THE weak domestic revenue mobilisation (DRM) system has contributed to hardships in the Zambian economy as it has not been effective in collecting domestic tax including that from the informal economy, says Centre for Trade Policy and Development (CTPD) executive director Isabel Mukelabai.
Ms Mukelabai attributed Zambia’s economic hardships faced in the last quarter of 2015 to a weak DRM system which had also brought about a decreased budgetary allocation to most social sectors.
In a statement, Ms Mukelabai said that a vast informal economy which included workers and companies were operating outside the reach of the law or public administration and had not been taxed effectively, which was a major obstacle to broadening the tax base and collecting direct taxes in Zambia.
“CTPD notes that Zambia, faced with economic hardships for much of the last 2015 to date, has decreased its expenditure as a percent of the Budget to most of its social sectors.
‘‘This was mainly due to weak domestic revenue mobilisation and issues of poor revenue performance.
“The Domestic Revenue Mobilisation system has not been effective in collecting domestic tax; there are a lot of gaps especially with regards to taxing the informal economy,’’ she said.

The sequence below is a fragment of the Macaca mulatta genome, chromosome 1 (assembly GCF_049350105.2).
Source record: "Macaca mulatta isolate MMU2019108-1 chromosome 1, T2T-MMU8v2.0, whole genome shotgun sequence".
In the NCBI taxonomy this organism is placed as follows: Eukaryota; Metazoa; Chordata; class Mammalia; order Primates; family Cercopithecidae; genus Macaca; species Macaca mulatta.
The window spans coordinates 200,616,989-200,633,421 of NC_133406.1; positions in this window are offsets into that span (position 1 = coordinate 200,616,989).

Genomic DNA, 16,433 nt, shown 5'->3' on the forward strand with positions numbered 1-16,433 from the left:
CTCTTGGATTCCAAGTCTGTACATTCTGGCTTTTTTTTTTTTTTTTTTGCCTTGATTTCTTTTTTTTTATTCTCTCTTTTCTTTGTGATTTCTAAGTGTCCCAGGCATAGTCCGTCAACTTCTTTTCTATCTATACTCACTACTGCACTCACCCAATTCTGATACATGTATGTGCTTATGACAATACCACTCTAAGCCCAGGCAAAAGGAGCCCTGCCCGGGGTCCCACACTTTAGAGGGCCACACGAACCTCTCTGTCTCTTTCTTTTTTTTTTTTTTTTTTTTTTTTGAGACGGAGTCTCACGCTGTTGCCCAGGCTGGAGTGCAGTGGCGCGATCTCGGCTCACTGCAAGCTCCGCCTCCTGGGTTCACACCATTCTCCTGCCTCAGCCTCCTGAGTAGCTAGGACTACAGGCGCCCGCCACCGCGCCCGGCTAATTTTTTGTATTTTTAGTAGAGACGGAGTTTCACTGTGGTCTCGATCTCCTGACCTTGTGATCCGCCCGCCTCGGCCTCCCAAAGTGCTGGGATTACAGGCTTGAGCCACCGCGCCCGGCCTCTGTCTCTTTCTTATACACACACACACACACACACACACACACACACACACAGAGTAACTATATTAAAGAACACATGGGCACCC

In Zambia a vast informal economy – workers and companies operating outside the reach of the law or public administration – is not being taxed effectively; this is a major obstacle to broadening the tax base and collecting direct taxes in Zambia, she said.
Ms Mukelabai called on Government to allocate more funding to the 2017 child focused national Budget expenditure to help accelerate the fulfilment and realisation of child rights.
She said that CTPD had collaborated with key stakeholders drawn from Government ministries, civil society organisations, community based organisation, academia and the private sector and had convened a national level stakeholders meeting focused on proposed increased child expenditure for the 2017 national Budget.
She observed that while Government had made improvements to prioritise the welfare of children’s rights, more needed to be achieved as concerted efforts were required in the education, social protection and the health of children as it was still limited.
Ms Mukelabai urged Government to allocate more resources to the fight against child trafficking and enhance sensitisation programmes to fight child marriages and issues to do with gender through the new policy for early child marriage.